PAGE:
John Mayernaise and Celine Dijon: Creating Food for Grammys No Easy Task
As Woody Allen's character in Annie Hall once said, upon arriving in Los Angeles, "What's with all these awards? They're always giving out awards. Best Fascist Dictator: Adolf Hitler." This city does love to give out awards, and when we do, there are always a lot of mouths to feed. It's a massive endeavor, and this Sunday's Grammy Awards at Staples Center are no different. Levy Restaurants Area chef Gilbert Verdugo and Staples Center executive chef Pilar Sanchez are in charge of putting food just about everywhere for the event.
N. Galuten Edibles in the Grammy luxury suites
"We're going to be preparing food for all the luxury suites, presenters, hosts, performers and award winners," said Verdugo. There will be food backstage, in dressing rooms, for pre-party and post (including a taco truck themed station serving both Mexican and Korean tacos). "We're serving probably close to 5,000 people," he added, "though that could be conservative." This will require a couple hundred chefs, with about 1,000 people total just to run the culinary end, from cooking down to serving and clean up. They'll work long hours in preparation, most likely through the night on Saturday.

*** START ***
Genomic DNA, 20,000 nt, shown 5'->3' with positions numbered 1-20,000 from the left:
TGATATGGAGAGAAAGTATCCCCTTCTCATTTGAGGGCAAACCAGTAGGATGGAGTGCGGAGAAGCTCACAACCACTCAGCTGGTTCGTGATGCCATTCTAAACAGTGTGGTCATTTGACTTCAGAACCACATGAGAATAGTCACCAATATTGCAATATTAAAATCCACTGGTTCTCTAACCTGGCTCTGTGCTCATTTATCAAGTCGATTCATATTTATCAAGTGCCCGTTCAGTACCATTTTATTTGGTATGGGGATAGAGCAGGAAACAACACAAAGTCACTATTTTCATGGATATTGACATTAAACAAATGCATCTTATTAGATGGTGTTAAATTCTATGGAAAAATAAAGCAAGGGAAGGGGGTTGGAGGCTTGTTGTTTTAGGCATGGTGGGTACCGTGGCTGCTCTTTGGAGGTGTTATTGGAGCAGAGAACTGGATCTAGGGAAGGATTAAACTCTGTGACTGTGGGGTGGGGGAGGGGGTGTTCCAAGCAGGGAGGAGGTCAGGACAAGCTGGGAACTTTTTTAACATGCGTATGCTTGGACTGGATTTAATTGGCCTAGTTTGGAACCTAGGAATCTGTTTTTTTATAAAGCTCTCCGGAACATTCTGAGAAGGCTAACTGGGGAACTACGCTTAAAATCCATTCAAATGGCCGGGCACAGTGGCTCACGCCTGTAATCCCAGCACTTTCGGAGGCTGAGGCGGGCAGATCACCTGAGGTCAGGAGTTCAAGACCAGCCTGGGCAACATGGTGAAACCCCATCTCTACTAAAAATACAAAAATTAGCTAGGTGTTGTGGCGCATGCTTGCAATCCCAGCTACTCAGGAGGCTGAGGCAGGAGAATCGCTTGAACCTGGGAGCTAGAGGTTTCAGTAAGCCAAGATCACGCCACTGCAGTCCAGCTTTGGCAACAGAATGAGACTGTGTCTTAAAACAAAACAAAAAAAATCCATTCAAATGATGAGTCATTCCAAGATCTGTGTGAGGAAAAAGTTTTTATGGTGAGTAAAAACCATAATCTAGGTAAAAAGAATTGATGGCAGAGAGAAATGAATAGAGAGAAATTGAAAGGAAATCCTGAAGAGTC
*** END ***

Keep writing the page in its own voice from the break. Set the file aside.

This year, the event is working almost exclusively with local vendors, trying for sustainable foods with healthier, cleaner flavors. "It's California cuisine at its best," said Sanchez. "Shrimp grilled with tomatillo salsa is so Los Angeles." But that doesn't mean they don't get a lot special requests from their VIP guests. "One year," Verdugo said, "Celine Dion was feeling sick and asked us to make her chicken soup." Well, at least if there's a green M&M shortage in Los Angeles this weekend, we'll know the reason.
The Grammy Awards will air on January 31st at 8 p.m. on CBS.